While landlords and tenants of commercial properties may spend significant time and effort negotiating well-defined lease terms and conditions at the outset, certain economic terms may not be fully ascertainable at lease execution, resulting in possible billing errors.
As a primary example, future base rental amounts may be calculated later based on periodic rate escalations. Other variable charges, such as real estate taxes, may be adjusted from time to time, and other charges, like HVAC overtime charges, are perhaps measured by to-be-determined usage. Moreover, some highly negotiated leases may be subject to complex operating expense schemes entailing a list of not-yet defined costs that a landlord may or may not pass through to a tenant.
Future billing mechanisms to calculate amounts due later in the lease term present ripe opportunity for billing errors. These errors may go unnoticed or undisputed for significant periods of time and a tenant may otherwise pay erroneous amounts. However, tenants looking to later recover any overpaid rental charges should think again, as less-than-attentive tenants risk waiving their right to recover such overpayments under the voluntary payment doctrine.
The voluntary payment doctrine generally precludes the recovery of payments voluntarily made with knowledge of the full facts in the absence of a mistake of fact or law or some “bad faith” act on the part of the landlord such as fraud.
The doctrine, while seemingly harsh, is well settled. Courts have consistently applied it in a real estate context to bar tenants from recovering inaccurate lease charges where tenants paid such charges and had the ability to ascertain whether the charges were accurate or not, yet did not dispute them before or upon payment. Note that, under this doctrine, the kind of unrecoverable erroneous payments may not be limited to marginal overpayments as a result of a mere miscalculation. Under the voluntary payment doctrine, a tenant may be barred from recovering any amounts the tenant was never contractually obligated to pay under its lease in the first place.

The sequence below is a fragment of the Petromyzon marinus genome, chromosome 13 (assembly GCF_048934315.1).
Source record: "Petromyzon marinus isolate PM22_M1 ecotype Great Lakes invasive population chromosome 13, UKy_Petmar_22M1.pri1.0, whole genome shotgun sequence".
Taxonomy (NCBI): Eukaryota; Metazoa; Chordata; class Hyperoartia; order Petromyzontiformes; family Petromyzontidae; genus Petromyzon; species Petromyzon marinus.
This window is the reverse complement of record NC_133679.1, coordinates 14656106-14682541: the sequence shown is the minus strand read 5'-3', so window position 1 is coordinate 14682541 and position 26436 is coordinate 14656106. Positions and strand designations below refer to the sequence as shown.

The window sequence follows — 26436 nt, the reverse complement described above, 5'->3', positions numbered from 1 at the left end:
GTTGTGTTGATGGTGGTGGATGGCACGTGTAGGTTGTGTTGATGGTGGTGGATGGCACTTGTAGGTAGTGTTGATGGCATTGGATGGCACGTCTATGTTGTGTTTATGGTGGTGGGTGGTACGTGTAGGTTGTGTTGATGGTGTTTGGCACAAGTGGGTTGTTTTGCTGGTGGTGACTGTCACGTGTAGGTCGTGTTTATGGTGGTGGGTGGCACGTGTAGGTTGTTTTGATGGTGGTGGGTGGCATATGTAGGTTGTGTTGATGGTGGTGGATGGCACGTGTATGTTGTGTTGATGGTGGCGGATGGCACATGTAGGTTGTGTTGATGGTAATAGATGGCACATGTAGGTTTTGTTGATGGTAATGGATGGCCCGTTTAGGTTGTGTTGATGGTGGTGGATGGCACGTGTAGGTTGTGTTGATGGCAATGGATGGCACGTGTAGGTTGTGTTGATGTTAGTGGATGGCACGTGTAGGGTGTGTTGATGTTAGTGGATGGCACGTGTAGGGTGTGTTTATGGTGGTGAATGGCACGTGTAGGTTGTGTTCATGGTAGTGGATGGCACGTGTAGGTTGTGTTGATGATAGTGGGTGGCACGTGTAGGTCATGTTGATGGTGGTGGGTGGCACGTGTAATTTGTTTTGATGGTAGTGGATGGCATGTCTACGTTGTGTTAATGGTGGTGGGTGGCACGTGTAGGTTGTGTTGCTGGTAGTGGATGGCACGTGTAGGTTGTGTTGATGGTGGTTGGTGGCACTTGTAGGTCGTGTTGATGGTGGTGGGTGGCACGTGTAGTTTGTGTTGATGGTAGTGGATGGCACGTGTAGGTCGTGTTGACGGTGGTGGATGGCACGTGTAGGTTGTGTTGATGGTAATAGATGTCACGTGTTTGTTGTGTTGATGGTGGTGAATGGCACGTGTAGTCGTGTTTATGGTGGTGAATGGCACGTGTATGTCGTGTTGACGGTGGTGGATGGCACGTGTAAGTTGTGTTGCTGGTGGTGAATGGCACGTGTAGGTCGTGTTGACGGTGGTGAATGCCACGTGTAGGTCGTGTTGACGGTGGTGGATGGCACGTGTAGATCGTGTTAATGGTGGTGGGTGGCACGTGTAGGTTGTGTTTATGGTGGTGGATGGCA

In a 1986 New York seminal case adopting the doctrine with respect to commercial leases, for example, a tenant in a shopping center sued a landlord for restitution of charges paid by the tenant for weekend operating charges that were billed by the landlord in error and not otherwise expressly due and payable under the lease. The court declined to grant such restitution to the tenant. It found that the billing invoices submitted to the tenant clearly indicated the nature of the charges with specificity, providing the tenant with the opportunity to review and determine whether the charges were appropriate or not. However, the tenant paid these charges for years without dispute or even inquiry. In denying the tenant’s claim for recovery, the court indicated that the tenant demonstrated a “marked lack of diligence” as a result of its failure to dispute the otherwise erroneous charges.
This case and others underscore the weight courts will give to the level of diligence exercised by a party in determining whether the voluntary payment doctrine applies. The level of diligence undertaken by a party goes directly to whether the payment was voluntary. In assessing such diligence, courts may look to the sophistication of the party and its access to information in order to evaluate its rights with respect to payment obligations. Courts have generally signaled that where a party has a contract such as a lease outlining its payment rights and obligations, the party should have been able to evaluate whether it was contractually required to make the payments so demanded.
In a 2006 decision, a New York court ruled that overpayments were voluntary where the tenant not only actually made the payment for the demanded charges, but also made no inquiry into whether the payment was actually required. Under the lease in question, the tenant had the ability to audit or review certain records with respect to those charges. The court refused to grant the tenant recovery of overpayments made as a result of a miscalculation of certain tax escalation payments where the tenant had negotiated its own lease and the lease set forth the calculation method for tax escalations, yet the tenant simply failed to ever review the provisions of the lease and compare them against amounts being billed. Similarly, in a 2015 decision, a court declined to allow a real estate investor to recover overpayments as a result of, among other things, the court’s finding that the investor had enough experience with this type of agreement to know what should have been payable.
These cases demonstrate that courts have a low tolerance for pure lack of oversight on the part of a tenant where the tenant otherwise had the wherewithal to determine the accuracy of charges and neglected to do so. Of course, payments might not be deemed voluntary where charges were passed through by a landlord on a “bad faith” basis. Nevertheless, short of fraud, misrepresentation of charges, or payments made under duress, the courts have tended to determine that payments were made voluntarily, especially when tenant had the ability to evaluate whether it was contractually obligated to pay and simply failed to exercise the proper diligence.